One of the things I’m asked most often at conferences is whether a picture book author should include illustration notes in a manuscript. This seems to really vex some people. The problem with illustration notes is if we say it’s ok to use them, then people tend to abuse them, including levels of detail that are completely irrelevant to the story and bind the illustrator’s hand (and creativity). So here are some answers for you.
Q: Should I include illustration notes in my manuscript?
Q: But what if I need to make something clear that the text isn’t showing?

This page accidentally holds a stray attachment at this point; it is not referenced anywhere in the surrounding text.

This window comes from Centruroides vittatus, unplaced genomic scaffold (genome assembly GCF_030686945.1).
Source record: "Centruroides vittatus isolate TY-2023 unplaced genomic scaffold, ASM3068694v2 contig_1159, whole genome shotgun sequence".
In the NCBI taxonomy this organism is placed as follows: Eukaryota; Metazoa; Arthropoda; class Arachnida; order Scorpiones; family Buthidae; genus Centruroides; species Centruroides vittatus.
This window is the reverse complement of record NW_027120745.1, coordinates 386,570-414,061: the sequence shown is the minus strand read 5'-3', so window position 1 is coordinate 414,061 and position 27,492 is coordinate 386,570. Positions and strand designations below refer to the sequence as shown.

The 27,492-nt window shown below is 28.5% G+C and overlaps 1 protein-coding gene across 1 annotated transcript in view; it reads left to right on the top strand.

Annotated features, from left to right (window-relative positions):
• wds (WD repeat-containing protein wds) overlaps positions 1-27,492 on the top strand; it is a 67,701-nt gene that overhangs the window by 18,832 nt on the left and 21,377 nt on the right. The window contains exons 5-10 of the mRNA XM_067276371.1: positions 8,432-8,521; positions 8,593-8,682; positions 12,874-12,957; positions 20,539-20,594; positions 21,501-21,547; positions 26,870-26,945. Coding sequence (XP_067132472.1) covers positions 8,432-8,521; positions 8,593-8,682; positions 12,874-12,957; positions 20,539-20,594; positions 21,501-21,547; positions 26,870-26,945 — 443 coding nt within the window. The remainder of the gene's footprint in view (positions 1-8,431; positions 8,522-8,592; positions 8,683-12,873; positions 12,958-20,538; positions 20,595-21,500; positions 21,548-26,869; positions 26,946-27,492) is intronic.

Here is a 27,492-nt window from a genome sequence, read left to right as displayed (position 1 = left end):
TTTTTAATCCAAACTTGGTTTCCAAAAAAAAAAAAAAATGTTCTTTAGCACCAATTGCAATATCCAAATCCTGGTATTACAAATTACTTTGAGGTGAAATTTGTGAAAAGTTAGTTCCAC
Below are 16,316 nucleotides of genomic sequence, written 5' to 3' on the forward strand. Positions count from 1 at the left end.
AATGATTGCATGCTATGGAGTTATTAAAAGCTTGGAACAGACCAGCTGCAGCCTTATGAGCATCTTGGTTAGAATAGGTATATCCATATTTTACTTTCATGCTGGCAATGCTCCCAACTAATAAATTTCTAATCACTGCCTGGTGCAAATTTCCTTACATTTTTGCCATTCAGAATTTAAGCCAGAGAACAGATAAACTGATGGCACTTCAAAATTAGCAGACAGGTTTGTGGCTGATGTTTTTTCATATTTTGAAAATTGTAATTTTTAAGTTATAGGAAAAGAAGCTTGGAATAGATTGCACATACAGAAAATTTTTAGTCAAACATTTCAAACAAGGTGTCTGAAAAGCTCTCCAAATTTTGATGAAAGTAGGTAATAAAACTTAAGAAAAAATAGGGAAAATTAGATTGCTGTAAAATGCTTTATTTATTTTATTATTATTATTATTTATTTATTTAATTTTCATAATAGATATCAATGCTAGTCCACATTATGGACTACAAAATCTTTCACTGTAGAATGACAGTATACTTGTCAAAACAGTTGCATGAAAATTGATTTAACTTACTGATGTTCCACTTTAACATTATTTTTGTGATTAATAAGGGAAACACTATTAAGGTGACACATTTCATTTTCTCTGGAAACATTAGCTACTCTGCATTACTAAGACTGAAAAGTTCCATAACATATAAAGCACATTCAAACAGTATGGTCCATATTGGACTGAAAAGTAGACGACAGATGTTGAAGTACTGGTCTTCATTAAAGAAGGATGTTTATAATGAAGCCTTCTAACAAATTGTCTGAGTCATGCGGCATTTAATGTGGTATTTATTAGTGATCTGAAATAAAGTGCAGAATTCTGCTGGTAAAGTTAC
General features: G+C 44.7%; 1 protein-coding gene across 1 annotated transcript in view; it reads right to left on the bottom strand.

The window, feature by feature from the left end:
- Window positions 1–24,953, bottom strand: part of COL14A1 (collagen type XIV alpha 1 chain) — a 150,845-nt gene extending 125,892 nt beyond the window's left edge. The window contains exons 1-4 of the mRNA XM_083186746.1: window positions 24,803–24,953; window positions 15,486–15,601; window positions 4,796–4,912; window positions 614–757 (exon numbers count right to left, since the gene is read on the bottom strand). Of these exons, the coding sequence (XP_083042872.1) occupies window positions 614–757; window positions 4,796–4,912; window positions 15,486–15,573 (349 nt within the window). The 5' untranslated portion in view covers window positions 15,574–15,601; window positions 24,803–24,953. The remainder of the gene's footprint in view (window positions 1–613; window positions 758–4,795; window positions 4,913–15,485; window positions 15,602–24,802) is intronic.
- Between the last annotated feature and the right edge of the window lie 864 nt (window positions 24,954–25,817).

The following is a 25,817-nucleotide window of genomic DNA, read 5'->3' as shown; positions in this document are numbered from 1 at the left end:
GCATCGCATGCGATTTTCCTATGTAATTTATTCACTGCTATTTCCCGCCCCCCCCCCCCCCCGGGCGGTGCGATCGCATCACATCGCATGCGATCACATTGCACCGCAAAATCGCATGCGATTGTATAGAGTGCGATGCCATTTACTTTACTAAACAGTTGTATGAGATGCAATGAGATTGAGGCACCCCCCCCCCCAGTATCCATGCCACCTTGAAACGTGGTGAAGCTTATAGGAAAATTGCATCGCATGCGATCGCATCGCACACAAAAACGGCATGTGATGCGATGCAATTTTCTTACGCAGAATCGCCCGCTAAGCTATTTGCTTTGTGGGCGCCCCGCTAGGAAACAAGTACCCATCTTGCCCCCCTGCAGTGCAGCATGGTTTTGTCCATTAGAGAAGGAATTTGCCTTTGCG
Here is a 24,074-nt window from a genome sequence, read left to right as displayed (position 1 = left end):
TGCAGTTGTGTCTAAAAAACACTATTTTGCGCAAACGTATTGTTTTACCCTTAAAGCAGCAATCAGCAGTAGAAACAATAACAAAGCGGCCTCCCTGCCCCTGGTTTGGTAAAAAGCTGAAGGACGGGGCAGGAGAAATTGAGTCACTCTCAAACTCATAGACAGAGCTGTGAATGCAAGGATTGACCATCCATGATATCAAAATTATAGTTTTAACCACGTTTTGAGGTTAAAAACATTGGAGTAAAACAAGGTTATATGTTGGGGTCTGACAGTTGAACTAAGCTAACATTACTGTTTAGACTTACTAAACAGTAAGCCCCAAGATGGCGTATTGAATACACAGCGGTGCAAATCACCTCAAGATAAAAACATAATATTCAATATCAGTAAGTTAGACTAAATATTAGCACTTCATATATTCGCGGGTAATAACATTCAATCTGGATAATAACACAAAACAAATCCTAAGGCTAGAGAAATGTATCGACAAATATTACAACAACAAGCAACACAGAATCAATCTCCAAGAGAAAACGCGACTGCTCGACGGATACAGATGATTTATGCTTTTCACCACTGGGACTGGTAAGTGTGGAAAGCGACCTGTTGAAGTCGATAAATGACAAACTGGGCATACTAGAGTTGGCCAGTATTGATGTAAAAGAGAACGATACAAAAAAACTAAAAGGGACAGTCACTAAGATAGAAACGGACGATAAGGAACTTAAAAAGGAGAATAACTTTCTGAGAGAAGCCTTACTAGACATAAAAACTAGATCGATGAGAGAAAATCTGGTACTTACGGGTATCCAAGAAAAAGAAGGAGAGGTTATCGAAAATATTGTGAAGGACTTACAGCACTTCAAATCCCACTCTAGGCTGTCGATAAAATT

A: If there is no other way to know, and it’s vital to the story, then include some stage directions. You know, like in a script. But you have to promise it’s essential.
Q: And what if I want the illustrator to know my character has curly hair?
A: Your character does not have curly hair unless the illustrator decides she does. Your character might end up being an elephant. Deal.
Q: But she lives in a red house and that matters because her favorite color is red.
A: Are you sure it’s that important? You’re wrong. It’s not.
Q: But what if
A: We’re done. [exit stage left]